Issaquah Schools Foundation awards Kateri Brow enrichment grants
April 10, 2012
By Tom Corrigan
Late last month, the Issaquah Schools Foundation awarded $66,505 worth of grants to 17 teachers or groups of teachers at schools throughout the local school district.
Named for a past superintendent of the Issaquah School District, Kateri Brow Big Idea Grants are awarded “for programs that reflect vision and innovation in education,” according to the ISF website.
At Issaquah Valley Elementary School, teachers Julie Ann Enyeart and Heidi Jones received almost $2,000 for their “Buddies, Books and Bags” program. The idea is to increase student access and interest in reading, Enyeart said.
Statistics cited by Enyeart show the average middle class home has about 199 books in it. The number drops significantly for those in the lower middle class. For those in the lowest income levels, the number is .4 books. Enyeart remarked she doesn’t understand how anyone can have less than a whole book. During their sales pitch to the foundation board, Enyeart and Jones stacked 199 books to show the board what such a collection might look like.
For their program, Enyeart said the teachers will purchase books appropriate for the youngest readers in kindergarten through second grade. Students will be allowed to take home two books at a time. The program also will provide students with a stuffed reading buddy and a bag to carry the books and the reading buddy. Enyeart believes the buddies provide a feeling of safety for the children and also give them a friend to read to.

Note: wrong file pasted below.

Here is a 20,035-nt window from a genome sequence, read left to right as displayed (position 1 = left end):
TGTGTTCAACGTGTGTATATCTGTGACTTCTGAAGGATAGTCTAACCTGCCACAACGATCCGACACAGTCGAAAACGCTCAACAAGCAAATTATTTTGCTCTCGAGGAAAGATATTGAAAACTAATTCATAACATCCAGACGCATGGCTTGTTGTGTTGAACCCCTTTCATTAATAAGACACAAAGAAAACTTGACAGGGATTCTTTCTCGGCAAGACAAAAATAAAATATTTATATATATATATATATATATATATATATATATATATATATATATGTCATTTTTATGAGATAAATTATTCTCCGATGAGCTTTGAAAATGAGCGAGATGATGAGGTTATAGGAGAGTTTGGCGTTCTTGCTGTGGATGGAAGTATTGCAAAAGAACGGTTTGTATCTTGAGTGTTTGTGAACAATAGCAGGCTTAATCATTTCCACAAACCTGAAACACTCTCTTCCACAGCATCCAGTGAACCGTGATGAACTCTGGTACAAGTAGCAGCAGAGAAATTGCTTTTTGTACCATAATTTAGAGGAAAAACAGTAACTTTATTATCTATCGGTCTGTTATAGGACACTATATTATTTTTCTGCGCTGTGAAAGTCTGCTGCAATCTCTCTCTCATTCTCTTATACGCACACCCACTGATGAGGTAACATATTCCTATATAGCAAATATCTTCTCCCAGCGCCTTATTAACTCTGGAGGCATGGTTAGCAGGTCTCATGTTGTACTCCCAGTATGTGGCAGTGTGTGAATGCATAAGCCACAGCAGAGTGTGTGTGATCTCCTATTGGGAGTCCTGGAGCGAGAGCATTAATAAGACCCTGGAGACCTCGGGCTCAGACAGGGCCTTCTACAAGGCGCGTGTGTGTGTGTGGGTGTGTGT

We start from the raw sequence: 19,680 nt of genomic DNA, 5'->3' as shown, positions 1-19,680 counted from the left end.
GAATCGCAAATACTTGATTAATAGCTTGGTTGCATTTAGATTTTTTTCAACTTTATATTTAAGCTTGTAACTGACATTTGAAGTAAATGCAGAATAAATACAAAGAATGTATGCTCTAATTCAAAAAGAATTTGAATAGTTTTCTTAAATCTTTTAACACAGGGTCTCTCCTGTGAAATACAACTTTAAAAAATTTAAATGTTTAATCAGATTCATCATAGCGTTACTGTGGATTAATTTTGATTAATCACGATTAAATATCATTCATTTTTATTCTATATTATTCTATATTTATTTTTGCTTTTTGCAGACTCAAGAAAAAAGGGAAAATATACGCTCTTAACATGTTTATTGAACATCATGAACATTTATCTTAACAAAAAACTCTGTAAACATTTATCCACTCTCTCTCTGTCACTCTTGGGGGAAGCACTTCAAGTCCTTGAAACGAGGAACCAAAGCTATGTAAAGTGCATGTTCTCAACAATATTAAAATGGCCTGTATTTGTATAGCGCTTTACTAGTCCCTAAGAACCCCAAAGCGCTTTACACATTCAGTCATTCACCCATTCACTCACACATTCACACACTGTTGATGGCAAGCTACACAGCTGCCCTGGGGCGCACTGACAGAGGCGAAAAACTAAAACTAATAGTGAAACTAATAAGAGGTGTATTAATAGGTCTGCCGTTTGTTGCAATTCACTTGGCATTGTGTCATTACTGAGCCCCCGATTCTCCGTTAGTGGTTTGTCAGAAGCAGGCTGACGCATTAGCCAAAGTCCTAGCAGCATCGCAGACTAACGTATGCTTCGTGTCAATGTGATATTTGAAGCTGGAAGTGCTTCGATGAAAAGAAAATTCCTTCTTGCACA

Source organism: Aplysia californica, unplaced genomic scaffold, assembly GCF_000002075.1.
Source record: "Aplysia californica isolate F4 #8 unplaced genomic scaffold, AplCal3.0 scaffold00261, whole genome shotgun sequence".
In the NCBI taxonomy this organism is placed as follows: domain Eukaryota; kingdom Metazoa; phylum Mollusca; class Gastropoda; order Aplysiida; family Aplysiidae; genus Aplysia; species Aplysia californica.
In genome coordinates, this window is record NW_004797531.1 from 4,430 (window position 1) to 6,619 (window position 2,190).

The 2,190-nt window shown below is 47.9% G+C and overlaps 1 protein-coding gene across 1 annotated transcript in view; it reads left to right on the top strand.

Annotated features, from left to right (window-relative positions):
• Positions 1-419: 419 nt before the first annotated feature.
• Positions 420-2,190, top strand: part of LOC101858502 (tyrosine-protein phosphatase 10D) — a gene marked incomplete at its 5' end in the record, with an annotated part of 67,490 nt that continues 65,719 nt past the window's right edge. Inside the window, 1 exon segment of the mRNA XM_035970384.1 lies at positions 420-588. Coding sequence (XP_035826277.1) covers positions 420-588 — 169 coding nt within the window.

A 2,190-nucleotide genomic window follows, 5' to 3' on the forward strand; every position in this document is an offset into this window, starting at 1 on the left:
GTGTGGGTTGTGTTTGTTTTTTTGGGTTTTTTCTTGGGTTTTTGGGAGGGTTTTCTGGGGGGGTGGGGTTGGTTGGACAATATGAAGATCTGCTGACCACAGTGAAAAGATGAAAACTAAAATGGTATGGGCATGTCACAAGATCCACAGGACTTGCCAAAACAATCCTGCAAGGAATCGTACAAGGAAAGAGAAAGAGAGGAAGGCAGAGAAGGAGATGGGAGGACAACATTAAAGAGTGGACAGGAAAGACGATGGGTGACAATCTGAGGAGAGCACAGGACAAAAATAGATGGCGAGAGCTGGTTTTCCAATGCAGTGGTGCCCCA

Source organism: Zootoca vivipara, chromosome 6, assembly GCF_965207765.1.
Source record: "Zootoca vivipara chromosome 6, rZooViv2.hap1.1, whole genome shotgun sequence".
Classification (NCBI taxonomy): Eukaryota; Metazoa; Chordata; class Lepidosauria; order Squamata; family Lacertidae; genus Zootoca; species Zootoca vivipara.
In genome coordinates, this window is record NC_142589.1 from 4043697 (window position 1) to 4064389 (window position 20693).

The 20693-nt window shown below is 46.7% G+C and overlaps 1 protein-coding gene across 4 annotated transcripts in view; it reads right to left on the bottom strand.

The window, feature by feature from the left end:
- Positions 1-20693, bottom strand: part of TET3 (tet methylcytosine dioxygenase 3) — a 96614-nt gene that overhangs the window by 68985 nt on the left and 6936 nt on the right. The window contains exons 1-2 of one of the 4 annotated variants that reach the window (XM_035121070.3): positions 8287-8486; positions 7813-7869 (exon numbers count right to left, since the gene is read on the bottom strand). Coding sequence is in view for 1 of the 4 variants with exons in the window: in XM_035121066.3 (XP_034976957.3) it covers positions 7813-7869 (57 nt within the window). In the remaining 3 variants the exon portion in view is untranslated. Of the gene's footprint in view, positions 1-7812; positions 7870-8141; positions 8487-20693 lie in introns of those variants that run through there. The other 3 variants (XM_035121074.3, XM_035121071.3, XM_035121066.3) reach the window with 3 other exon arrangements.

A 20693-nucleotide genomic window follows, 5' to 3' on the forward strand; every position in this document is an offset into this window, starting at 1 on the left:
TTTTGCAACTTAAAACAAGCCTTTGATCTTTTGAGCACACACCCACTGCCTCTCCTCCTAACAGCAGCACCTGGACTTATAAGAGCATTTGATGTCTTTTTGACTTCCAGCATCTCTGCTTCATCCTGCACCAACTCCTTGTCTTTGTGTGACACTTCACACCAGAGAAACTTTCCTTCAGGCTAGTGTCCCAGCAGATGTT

“Because it’s all in a bag, it can go anywhere,” she added.
If students need to accompany a parent to work, for example, the bag, books and buddy easily could go along for the ride.
“We really believe it will make a difference,” Enyeart said.
On the Web
See a complete list of Issaquah Schools Foundation grant winners at www.issaquahschoolsfoundation.org.
Other Kateri Brow grants were spread around the district. Cindy Parsons, who teaches at Discovery and Challenger elementary schools, won $1,900 to implement robotics partnerships for highly capable students at various elementary schools. One of the biggest awards went to an instructor at Issaquah High School for a forensic science program. The grant totaled $9,939.
Earlier in March, the foundation handed out its Classroom Enrichment Grants to 11 projects in the district. The Classroom Enrichment Grants are smaller, ranging up to $1,000. Winners included Apollo Elementary School Principal Susan Mundell for a summer reading program. Instructors Karen Kline and Sandy Mulls will purchase library books to support the science program at Sunset Elementary School.